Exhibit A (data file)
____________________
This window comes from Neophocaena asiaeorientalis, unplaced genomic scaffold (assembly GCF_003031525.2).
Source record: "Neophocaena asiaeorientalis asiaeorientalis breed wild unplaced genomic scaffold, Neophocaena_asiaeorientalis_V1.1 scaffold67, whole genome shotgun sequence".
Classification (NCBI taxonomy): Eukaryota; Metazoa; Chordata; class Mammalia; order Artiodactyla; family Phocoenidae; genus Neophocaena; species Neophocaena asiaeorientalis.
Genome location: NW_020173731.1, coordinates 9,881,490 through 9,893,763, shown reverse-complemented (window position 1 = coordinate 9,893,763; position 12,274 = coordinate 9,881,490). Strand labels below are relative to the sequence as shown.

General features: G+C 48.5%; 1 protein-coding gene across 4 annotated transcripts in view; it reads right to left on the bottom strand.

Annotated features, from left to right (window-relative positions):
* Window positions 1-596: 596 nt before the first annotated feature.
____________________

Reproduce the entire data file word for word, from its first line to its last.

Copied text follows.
This window comes from Neophocaena asiaeorientalis, unplaced genomic scaffold (assembly GCF_003031525.2).
Source record: "Neophocaena asiaeorientalis asiaeorientalis breed wild unplaced genomic scaffold, Neophocaena_asiaeorientalis_V1.1 scaffold67, whole genome shotgun sequence".
Classification (NCBI taxonomy): Eukaryota; Metazoa; Chordata; class Mammalia; order Artiodactyla; family Phocoenidae; genus Neophocaena; species Neophocaena asiaeorientalis.
Genome location: NW_020173731.1, coordinates 9,881,490 through 9,893,763, shown reverse-complemented (window position 1 = coordinate 9,893,763; position 12,274 = coordinate 9,881,490). Strand labels below are relative to the sequence as shown.

General features: G+C 48.5%; 1 protein-coding gene across 4 annotated transcripts in view; it reads right to left on the bottom strand.

Annotated features, from left to right (window-relative positions):
* Window positions 1-596: 596 nt before the first annotated feature.